Lennon’s muse: the lessons learnt

John and Cynthia met at art school in Liverpool and became a couple at Christmas 1958. She was a nice middle class girl and he was already a rocker, fond of fighting, drinking and sex. Friends said they were opposites.

Lennon in later life was nothing but disparaging about her and their time together. His letters from the time tell a different story, like this one from the Beatles’ long residency in Hamburg:


John and Cynthia in1968. Photo: AAP

It’s Monday night and we finished playing about 3/4 hrs ago (its 2 o’clock). I’m dead beat my sweet, so I hope you won’t mind if I finish now and have lovely sleep (without you but it’ll still be lovely – don’t be hurt – but I’m so, so tired). I love you Cyn – I hope you realise why this letter took so long lovey but there has been no post Fri, Sat, Sun, Mon – and this one will go by the early morning Tuesday post ’cause I will nip downstairs and post it any minute (handy isn’t it?) I love you, I love you please wait for me and don’t be sad and work hard and be a clever little Cyn Powell. I love you, I love you, I love you, I love you, I love you, I love you, write soon ooh its a naughty old Hamburg we’re living in!!
All my Love for Ever and ever

Cynthia visited John in Hamburg and they corresponded almost every day. Back home in the summer of 1962, John and Cyn resumed their physical relationship and she was soon pregnant. He, a well-brought up lower middle class Englishman, ‘did the right thing’.

The Beatles were on the verge of success, so the marriage was held in secret and Cynthia was bundled into a bedsit for her confinement while John and his Beatle pals set the world on fire. He was later to describe those early tours as being “like Satyricon”, the Fellini film about the debauchery of the late Roman Empire.

John was back four days after the birth of his son Julian and then soon off on holiday to Spain with manager Brian Epstein where they attempted and failed at an affair.

Despite his later comments, Lennon did clearly love Cynthia and in some ways Julian. Hunter Davies, who edited Lennon’s letters for publication, noted to PBS one Christmas note to Cynthia:

“That’s the most tumultuous love letter. It goes on and on; it’s an eight-page homemade Christmas card to her. And of course, one of the big things about John is that he went to art college. But he decorated almost every letter and postcard. So there’s a lovely drawing of John and Cynthia together looking into each others’ eyes adoringly. And he does this with every letter.”


Yoko Ono, Julian Lennon, Sean Lennon (John and Yoko’s son) and Cynthia Lennon enjoy a drink at the Hard Rock Cafe in 1989. Photo: AAP

The magic of the Beatles was essentially the contrast between the sweet melodies and naivety of Paul McCartney and the dark, angry, violence and sexual energy in John Lennon’s work. This comes out even in early cover versions like Smokey Robinson’s ‘You’ve Really Gotta Hold On Me’ which in Lennon’s hands becomes a song full of menace and sexual obsession.

There were moments of domestic bliss and Cynthia recalls they did have one family holiday together. However Lennon was understandably distracted by the swinging 60s, the Beatles and drugs. Often he came home and beat his wife and/or child before disappearing again.

Cynthia seems to have remained faithful and even to be a contented Beatle wife coming out for film premiers or events and socialising with the inner circle. She took LSD with John and George and the usual things one did as part of the elite London ‘In Crowd’.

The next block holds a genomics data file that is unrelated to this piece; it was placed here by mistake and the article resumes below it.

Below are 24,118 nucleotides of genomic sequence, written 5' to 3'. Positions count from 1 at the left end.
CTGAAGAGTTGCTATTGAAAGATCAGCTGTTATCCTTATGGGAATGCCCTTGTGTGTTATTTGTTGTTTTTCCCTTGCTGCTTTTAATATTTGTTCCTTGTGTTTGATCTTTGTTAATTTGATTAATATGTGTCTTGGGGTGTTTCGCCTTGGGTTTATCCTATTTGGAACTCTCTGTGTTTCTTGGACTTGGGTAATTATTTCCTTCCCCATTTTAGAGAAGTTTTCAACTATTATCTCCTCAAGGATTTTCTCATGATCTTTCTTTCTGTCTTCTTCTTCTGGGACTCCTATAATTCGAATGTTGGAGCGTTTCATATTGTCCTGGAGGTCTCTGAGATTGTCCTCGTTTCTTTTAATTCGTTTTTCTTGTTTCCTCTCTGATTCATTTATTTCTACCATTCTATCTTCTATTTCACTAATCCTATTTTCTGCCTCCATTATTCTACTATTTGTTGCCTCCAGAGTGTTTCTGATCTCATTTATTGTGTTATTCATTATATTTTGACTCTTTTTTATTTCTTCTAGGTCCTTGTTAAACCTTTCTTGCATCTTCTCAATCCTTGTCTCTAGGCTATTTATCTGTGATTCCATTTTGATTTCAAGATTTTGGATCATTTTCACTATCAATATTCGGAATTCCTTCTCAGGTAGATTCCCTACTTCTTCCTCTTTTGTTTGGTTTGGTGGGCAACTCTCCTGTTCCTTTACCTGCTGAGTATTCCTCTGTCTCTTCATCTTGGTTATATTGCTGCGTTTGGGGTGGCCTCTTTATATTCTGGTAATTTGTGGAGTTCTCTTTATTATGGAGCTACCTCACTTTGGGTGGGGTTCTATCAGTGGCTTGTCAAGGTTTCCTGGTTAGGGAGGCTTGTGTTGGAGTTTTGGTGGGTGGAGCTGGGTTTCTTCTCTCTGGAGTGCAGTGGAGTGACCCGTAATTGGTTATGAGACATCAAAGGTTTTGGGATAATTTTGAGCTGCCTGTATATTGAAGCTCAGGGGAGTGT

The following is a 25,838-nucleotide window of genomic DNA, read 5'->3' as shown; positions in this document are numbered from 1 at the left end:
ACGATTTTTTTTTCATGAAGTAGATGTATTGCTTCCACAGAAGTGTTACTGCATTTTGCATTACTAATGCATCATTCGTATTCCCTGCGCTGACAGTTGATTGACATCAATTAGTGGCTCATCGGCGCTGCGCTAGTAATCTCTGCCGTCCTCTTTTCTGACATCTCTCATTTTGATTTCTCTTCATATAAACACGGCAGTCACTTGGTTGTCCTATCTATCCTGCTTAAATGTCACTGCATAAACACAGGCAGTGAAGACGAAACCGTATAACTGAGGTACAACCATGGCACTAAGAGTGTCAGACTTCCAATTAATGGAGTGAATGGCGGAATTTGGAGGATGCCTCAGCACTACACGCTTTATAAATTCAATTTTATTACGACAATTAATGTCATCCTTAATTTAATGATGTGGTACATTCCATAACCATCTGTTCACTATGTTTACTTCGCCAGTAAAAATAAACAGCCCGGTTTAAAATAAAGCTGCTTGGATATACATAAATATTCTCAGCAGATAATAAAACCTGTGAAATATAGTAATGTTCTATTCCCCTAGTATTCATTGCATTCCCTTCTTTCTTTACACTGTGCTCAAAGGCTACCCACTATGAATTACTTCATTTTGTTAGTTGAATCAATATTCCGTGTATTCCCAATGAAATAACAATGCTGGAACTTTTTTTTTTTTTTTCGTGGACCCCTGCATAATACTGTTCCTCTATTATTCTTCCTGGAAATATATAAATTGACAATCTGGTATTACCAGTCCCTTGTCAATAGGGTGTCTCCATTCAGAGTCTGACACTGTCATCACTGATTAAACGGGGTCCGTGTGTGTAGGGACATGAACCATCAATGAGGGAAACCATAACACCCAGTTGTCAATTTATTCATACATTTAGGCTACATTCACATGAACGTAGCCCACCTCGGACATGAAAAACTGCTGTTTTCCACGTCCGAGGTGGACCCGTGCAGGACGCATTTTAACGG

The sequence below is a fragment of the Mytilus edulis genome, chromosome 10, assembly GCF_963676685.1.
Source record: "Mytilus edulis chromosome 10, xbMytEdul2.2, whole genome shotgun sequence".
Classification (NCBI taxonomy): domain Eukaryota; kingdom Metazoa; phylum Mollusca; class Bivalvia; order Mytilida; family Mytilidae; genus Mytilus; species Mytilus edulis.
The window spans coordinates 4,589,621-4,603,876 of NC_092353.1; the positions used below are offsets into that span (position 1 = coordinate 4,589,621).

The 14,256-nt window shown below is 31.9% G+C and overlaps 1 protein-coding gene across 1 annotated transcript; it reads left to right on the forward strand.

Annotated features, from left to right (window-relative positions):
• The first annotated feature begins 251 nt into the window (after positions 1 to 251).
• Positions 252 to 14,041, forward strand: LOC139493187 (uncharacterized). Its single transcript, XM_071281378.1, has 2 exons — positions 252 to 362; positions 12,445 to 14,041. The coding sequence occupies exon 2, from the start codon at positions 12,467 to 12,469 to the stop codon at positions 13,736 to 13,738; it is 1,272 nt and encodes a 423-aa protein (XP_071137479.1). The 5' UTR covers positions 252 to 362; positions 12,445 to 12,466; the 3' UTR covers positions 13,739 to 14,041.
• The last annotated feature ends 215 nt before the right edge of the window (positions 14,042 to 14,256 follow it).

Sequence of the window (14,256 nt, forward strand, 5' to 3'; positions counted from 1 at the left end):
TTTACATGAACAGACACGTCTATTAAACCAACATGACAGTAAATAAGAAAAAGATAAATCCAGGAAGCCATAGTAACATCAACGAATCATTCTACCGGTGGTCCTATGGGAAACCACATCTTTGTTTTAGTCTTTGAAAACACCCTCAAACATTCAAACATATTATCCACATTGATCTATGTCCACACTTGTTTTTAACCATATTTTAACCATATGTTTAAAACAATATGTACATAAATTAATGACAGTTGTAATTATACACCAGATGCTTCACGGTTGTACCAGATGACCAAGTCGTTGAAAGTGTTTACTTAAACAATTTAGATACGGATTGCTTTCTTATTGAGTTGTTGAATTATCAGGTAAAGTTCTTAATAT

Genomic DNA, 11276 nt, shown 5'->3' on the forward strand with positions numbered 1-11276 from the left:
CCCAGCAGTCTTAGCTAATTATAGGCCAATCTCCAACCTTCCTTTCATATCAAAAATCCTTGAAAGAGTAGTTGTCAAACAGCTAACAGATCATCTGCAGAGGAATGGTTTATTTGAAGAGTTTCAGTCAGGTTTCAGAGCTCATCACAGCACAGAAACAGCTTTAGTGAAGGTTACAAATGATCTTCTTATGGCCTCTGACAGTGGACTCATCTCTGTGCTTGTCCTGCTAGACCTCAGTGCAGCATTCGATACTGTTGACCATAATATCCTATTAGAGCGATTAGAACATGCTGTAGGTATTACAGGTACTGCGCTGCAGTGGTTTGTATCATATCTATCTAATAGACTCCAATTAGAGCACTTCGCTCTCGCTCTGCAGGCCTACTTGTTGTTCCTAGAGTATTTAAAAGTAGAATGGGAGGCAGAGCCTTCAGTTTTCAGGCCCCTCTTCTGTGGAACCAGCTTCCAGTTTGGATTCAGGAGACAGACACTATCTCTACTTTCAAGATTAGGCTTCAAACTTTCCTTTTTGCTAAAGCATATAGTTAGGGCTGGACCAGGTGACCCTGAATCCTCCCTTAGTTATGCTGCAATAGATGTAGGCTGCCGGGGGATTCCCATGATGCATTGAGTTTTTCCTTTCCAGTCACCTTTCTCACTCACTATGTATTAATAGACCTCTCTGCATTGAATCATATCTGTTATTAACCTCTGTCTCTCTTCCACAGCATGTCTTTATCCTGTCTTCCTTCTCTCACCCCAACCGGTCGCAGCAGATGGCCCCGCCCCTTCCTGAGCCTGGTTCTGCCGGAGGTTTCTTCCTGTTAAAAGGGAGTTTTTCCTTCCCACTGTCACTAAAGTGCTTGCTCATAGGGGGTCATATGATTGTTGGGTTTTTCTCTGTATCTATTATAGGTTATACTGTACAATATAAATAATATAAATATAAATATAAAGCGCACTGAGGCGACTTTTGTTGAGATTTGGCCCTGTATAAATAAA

Inspired by Bob Dylan, John began to try and incorporate his inner life into his song lyrics. It was at this point, about 1965, that the Beatles moved from being a Tin Pan Alley pop band to the innovative artists they became.

Lennon’s life and wife started to appear in his darker songs; ‘I’m A Loser’ and ‘Help!’ were just two glimpses of his self imposed prison.

‘You’ve Got to Hide Your Love Away’ was ostensibly for the closeted Brian Epstein but also reflected the fact that Lennon was having many affairs with anyone who offered themselves, from bar girls to Joan Baez.


Julian Lennon with Cynthia in 2010. Photo: AAP

Lennon told Rolling Stone magazine that in ‘Norwegian Wood’, ‘I was trying to write about an affair without letting me wife know I was writing about an affair, so it was very gobbledegook. I was sort of writing from my experiences, girls’ flats, things like that.’

On the same LP he sings ‘ You know that I’m  wicked guy / And I was born with a jealous mind.’

Many of Lennon’s songs deal with guilt and anger – emotions he felt towards himself and the family that was confining him. As he left the family he projected that anger and guilt on to Cynthia and his son. He must have been aware that he was abandoning his family just as his parents had abandoned him.

When Lennon met Yoko Ono, that was the final straw. Interestingly he couldn’t admit his own guilt when he filed for divorce – having had thousands of affairs and one night stands – but manufactured an affair he claimed Cynthia was having.

He was parsimonious in his divorce settlement and his legacy to his son. Part of this may be guilt and part of it Ono’s notoriously vice-like influence. A decade long relationship was swept under the carpet and the Ono Lennon pretended to enjoy their historic, epic life together.

The prosaic fact is that few teenage weddings lead to long marriages without the pressure of being a Beatle.

There’s no doubt that Yoko Ono helped John Lennon take his art to a higher and more complex level, but it’s in his letters and his early songs that you see a different Lennon; confused but in the first flush of romance. It was then that Cynthia gave Lennon the stability to unlock himself.

She, like most muses, was used and then cast aside on the artist’s journey.

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